Date: 4th December 2016 at 8:57pm
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Experts from the FIFA Football Committee have now made their final three man shortlist for the FIFA Coach of the Year award for 2016.

Tagged ‘The Best FIFA Men’s Coach 2016’ award, the winner will be selected through a combined voting process, which will see 50% of the votes awarded based on the choice of all captains and head coaches of national teams across the planet we call Earth, and the remaining 50% of the votes will be split between an online ballot of fans and also submissions from a select group of over 200 media representatives across the six continents.

The original 10 man shortlist previously released has now been whittled down to the final three contenders for the 2016 prize and the winner will be announced at The Best FIFA Football Awards ceremony at the Zurich TPC studios on January 9, 2017 – along with FIFA’s other awards categories for the last campaign.

The final three for the award and FIFA’s blurb on them is as follows:

Claudio Ranieri (Leicester City)

‘Claudio Ranieri achieved the seemingly impossible with Leicester City. The Foxes were ranked 5000/1 by some bookmakers to win the 2015/16 English Premier League title when the Italian first took charge in July 2015 – the same odds as Elvis Presley being found alive and conclusive proof of the existence of the Loch Ness Monster. While it seemed that staving off relegation was the best Leicester could hope for before the campaign began, Ranieri would go on to inspire his charges, instilling an unrivalled team spirit as Leicester went on to incredibly win the Premier League against all odds, and claim the club`s first-ever top-flight title in their 132-year history.’

Fernando Santos (Portugal)

‘An electrical and telecommunications engineer by trade, Fernando Santos earned a place in footballing history by steering Portugal to their first major title at UEFA EURO 2016. In getting the most out of a side built around its undisputed leader in Cristiano Ronaldo, Santos applied his philosophy of “strength and unity”, instilling genuine team spirit among his players. Tactically astute and methodical in his approach, Santos fashioned a tightly knit side that proved solid in defence and lethal up front. With his substitutes playing just as crucial a role in Portugal`s success as his first-choice players, Santos once again displayed his game management skills and an innate ability to deploy his players in response to the situation.’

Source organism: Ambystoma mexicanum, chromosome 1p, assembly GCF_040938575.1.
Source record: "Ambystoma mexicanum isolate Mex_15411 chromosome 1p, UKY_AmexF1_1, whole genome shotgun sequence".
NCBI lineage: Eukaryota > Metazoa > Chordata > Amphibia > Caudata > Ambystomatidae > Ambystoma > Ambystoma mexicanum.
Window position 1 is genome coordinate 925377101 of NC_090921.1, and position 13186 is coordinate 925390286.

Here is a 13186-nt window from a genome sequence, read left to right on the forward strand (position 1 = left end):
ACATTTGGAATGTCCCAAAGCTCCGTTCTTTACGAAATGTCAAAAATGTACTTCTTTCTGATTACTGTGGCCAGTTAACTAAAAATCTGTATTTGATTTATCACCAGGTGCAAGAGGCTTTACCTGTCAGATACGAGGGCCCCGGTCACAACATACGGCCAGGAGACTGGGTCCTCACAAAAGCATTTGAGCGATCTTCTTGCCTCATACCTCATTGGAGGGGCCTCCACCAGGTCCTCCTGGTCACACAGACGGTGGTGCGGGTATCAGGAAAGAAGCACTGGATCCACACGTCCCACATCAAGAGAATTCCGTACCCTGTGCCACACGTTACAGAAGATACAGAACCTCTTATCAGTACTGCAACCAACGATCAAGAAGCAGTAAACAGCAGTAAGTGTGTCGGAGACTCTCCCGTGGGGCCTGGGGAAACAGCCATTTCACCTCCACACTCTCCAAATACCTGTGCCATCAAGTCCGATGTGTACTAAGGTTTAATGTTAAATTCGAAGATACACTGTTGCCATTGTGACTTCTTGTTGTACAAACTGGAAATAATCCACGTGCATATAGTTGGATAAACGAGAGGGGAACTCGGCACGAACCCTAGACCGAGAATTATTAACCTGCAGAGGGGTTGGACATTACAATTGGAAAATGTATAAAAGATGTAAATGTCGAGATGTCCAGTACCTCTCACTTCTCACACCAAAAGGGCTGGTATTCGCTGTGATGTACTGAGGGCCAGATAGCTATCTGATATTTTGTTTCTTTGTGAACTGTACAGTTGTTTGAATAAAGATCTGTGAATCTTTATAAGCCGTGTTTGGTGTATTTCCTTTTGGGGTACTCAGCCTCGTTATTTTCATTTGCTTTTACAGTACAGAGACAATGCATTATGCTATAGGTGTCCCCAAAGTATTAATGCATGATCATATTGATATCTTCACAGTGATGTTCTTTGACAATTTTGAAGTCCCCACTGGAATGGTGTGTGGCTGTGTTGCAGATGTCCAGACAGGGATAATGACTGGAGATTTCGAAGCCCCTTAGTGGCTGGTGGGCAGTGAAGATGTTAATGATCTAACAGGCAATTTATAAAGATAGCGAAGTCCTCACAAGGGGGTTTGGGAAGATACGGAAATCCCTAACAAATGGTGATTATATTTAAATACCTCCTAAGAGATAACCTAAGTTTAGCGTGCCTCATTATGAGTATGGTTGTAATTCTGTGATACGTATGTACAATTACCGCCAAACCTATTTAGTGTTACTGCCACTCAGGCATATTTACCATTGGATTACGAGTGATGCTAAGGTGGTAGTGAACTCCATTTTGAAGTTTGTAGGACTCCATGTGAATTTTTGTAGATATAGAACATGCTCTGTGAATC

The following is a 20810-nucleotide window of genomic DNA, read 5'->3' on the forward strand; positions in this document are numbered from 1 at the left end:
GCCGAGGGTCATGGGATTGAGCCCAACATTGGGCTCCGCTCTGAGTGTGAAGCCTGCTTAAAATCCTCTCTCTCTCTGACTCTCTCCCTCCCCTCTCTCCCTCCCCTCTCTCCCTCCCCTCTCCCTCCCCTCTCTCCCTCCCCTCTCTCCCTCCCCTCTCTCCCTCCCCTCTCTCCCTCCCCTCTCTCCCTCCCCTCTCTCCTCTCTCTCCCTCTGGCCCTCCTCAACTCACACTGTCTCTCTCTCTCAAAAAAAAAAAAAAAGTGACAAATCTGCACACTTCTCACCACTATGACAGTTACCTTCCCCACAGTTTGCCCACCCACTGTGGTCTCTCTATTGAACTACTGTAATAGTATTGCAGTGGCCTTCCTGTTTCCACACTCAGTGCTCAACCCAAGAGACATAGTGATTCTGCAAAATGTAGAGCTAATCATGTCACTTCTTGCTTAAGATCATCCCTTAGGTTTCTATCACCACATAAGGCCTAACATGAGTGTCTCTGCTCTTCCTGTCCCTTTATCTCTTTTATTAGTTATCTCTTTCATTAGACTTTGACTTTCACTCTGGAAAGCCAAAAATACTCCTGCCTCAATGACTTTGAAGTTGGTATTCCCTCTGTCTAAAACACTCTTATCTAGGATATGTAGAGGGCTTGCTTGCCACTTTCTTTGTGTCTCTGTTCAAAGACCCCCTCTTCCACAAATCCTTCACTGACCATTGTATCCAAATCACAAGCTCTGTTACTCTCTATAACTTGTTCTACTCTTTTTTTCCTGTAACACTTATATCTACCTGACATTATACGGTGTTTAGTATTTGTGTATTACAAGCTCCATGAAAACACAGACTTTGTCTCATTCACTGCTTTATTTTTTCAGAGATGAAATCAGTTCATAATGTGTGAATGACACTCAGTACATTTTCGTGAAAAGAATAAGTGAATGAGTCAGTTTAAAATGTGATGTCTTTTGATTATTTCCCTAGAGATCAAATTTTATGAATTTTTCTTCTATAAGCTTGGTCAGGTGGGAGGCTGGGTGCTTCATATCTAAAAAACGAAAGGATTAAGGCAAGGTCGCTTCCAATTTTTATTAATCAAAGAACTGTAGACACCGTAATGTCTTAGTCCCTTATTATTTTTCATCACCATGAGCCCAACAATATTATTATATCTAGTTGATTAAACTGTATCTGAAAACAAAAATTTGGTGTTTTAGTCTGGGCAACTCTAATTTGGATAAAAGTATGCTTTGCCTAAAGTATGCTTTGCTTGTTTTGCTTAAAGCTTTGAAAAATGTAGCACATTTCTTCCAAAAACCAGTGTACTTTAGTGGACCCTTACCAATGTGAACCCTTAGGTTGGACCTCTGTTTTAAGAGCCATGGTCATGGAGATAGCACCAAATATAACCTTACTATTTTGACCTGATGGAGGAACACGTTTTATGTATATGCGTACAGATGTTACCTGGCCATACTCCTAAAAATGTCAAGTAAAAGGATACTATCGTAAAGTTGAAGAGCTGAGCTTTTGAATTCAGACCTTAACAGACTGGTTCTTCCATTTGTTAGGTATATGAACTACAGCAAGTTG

Zinedine Zidane (Real Madrid)

‘In his first season as a Real Madrid player, Zinedine Zidane delivered the club’s ninth UEFA Champions League title. His maiden campaign in the Bernabeu dugout was no less momentous, as he led the Merengues to European Cup number 11 and became just the seventh man to win the competition as both a player and a coach. After being appointed to replace Rafael Benitez in January 2016, the Frenchman promptly set about turning around the fortunes of a team that had looked destined for another trophyless season. He may have fallen just short of overhauling Barcelona in the league, despite victory in El Clasico, but he more than made up for that by guiding his side to European glory.’

In alphabetical order (and no great surprise based on 2015/16 achievements) the initial 10 man shortlist and those who miss out this year, are as follows:

Chris Coleman (Wales/Welsh national team)
Didier Deschamps (France/French national team)
Pep Guardiola (Spain/FC Bayern Munich/Manchester City)
Jurgen Klopp (Germany/Liverpool)
Luis Enrique (Spain/FC Barcelona)
Mauricio Pochettino (Argentina/Tottenham Hotspur)
Claudio Ranieri (Italy/Leicester City)
Fernando Santos (Portugal/Portuguese national team)
Diego Simeone (Argentina/Atlético Madrid)
Zinedine Zidane (France/Real Madrid)

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